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Re: mail and URIs (was RE: FW: LC Comments: Web Method Feature)

From: Amelia A Lewis <alewis@tibco.com>
Date: 09 Jul 2002 17:03:20 -0400
To: Mike Dierken <mike@dataconcert.com>
Cc: "'xml-dist-app@w3.org'" <xml-dist-app@w3.org>
Message-Id: <1026248600.24371.112.camel@xerom>

On Tue, 2002-07-09 at 16:32, Mike Dierken wrote:
> > From: Amelia A Lewis [mailto:alewis@tibco.com] 
> > > So, from a URI point of view, a mailto URI isn't an 'action'. It 
> > > identifies a resource that can be interacted with via SMTP, IMAP, 
> > > POP3. You can talk
> > 
> > Yes, but.  You can identify the "resource" of a target 
> > mailbox to send to (interaction via SMTP, mailto), a resource 
> > (in a more comprehensible
> > sense) of a mailbox to retrieve from (interaction via imap, 
> > pop, mbox, maildir, or something proprietary; imap and pop 
> > have official schemes and I've seen mbox used unofficially), 
> > but there isn't a lot of sense in having a unification ... 
> 
> Why do you say that a unification wouldn't make a lot of sense?
> I'm not deeply knowledgeable about SMTP/POP/IMAP, so I may be missing
> something important here.
> 
> If I had a URI scheme that supported something like 
>  email:mike@dataconcert.com/inbox
>  email:mike@dataconcert.com/outbox
>  email:mike@dataconcert.com/drafts
>  email:mike@dataconcert.com/tech/XML-DISTAPP
> 
> and I defined operations that were read/write on any of these, why would
> that not make sense?
> The MTA reads from 'outbox' and writes to 'inbox'.

The MTA reads from its own standard input.  You can't get SMTP to come
look at your box, either.  The MDA writes to inbox.

> The MDA (or maybe the MUA?) reads from the 'inbox' and writes to the
> 'outbox'.

MUA.

> Please help me understand...

Hmm.  On the one hand, schemes already exist that match the protocol
capabilities.  A genericized, or higher-level scheme of this sort
obscures some of the capabilities of the various pieces of the system. 
But perhaps we should say "hides" rather than "obscures", and recognize
that it might be useful to hide this sort of stuff.

> > Or, to try to bring this back around, the protocol, and 
> > sometimes application limitations which are inherent in, but 
> > not explicit in, a URI limit the useful actions that can be 
> > taken with that URI.  Sure, you can GET a mailto, but it 
> > isn't useful.  You can POST to mbox, but it isn't usual 
> > (although perhaps that would be how an MDA populated it?). 
> > Interesting ...
> Let me paraphrase what you wrote & correct me if I'm wrong
> "... the protocol limitations that are inherent in a URI limit the useful
> actions..."
> The mailto: URI scheme isn't a network protocol, but applications know what
> network protocols are associated with that URI scheme.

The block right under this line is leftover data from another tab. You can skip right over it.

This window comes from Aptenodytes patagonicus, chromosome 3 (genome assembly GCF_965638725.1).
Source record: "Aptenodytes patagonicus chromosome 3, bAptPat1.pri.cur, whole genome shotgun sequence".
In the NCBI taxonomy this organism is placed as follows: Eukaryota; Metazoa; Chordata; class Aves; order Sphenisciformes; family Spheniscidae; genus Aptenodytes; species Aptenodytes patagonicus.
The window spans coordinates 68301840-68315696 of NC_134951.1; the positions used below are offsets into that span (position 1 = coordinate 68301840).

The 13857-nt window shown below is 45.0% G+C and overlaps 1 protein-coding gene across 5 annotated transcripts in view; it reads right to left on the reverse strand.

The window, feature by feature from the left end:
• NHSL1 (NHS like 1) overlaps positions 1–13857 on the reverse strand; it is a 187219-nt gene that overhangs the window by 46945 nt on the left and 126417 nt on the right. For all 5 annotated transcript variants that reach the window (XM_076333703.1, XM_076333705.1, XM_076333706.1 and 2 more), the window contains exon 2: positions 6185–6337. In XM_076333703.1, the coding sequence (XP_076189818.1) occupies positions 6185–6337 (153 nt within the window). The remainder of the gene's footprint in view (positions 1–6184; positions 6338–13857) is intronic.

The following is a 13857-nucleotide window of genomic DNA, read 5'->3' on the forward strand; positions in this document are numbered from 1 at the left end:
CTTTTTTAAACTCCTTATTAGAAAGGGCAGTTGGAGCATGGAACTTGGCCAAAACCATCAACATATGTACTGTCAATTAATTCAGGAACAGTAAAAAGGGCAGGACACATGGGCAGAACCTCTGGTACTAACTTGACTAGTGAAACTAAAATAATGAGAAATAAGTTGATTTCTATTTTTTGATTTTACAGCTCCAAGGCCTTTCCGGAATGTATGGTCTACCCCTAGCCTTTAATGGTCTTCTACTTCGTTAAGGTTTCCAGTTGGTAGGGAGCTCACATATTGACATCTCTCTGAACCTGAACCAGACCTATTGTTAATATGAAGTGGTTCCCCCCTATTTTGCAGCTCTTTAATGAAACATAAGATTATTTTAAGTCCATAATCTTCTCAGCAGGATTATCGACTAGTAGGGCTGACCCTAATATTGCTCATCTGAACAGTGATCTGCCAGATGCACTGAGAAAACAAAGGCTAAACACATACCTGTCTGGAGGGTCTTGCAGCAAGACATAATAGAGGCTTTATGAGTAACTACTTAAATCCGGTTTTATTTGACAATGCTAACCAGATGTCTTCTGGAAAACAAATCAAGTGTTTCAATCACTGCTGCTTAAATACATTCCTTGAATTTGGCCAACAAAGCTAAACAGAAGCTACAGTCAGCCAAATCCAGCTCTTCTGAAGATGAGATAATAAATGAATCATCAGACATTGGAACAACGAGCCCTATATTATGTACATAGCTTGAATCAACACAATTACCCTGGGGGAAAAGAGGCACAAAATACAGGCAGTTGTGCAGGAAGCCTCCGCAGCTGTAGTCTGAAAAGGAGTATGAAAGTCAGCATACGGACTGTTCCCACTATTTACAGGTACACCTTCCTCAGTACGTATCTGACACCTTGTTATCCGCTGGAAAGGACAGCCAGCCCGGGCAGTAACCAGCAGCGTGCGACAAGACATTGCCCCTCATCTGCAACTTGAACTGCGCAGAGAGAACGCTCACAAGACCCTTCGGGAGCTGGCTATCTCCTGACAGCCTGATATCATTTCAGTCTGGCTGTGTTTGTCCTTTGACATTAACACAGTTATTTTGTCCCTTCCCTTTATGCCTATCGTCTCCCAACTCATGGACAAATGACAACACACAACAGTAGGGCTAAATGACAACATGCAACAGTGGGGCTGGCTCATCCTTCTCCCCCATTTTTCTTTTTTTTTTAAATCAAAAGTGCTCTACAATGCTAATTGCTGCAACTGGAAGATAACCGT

Correct.

> Would it be
> technically possible - and allowed by the mailto: URI spec - for an
> application to use POP/IMAP protocols to provide 'read' access to the
> information identified by the URI?

POP and IMAP have associated schemes (pop and imap, as it happens ...
pop may be a simple scheme, like mailto, but imap is standard internet
notation, with hierarchy (it earns the double-slash, in other words)).

You see, the problem here is that I *don't* *care* about the mailto for
myself.  The URI that I'm interested in, when I send mail, is the one
that belongs to (for instance) Mike Dierken.  Or xml-dist-app.  I could
certainly associate the "sendfrom" hypothetical scheme with a unified
POP/IMAP/mbox MUA scheme, but that doesn't help to send mail (it only
helps as a return address).  That's useful to advertise, of course (I
need to do so in every message that I want a reply to), but it doesn't
get the message any furtherer.

Apart from LMTP, I don't think protocols for MDAs are well-established. 
I'm not sure how interesting it would actually be to publish them (an
implicit part of the contract of establishing a URI scheme is that
people will want to publish them, pass them around, at least within some
bounds).  In order to allow MTA to work with MDA and MUA?  MDTUAybe. 
*laugh*

If the proposal is a email://host.example.com/user ... I suppose that
one could do this, keeping most of the hierarchy private to the user,
and exposing only the equivalent of the inbox address publicly.

But the problem remains that some URIs are, in effect, write-only, while
others are basically read-only.  Actually, the problem that I would like
to highlight is that the information about valid methods for a
particular URI cannot be determined from the URI, only by knowledge of
the protocols and applications backing a particular scheme.

Amy!
-- 
Amelia A. Lewis
Architect, TIBCO/Extensibility, Inc.
alewis@tibco.com
Received on Tuesday, 9 July 2002 17:03:41 GMT

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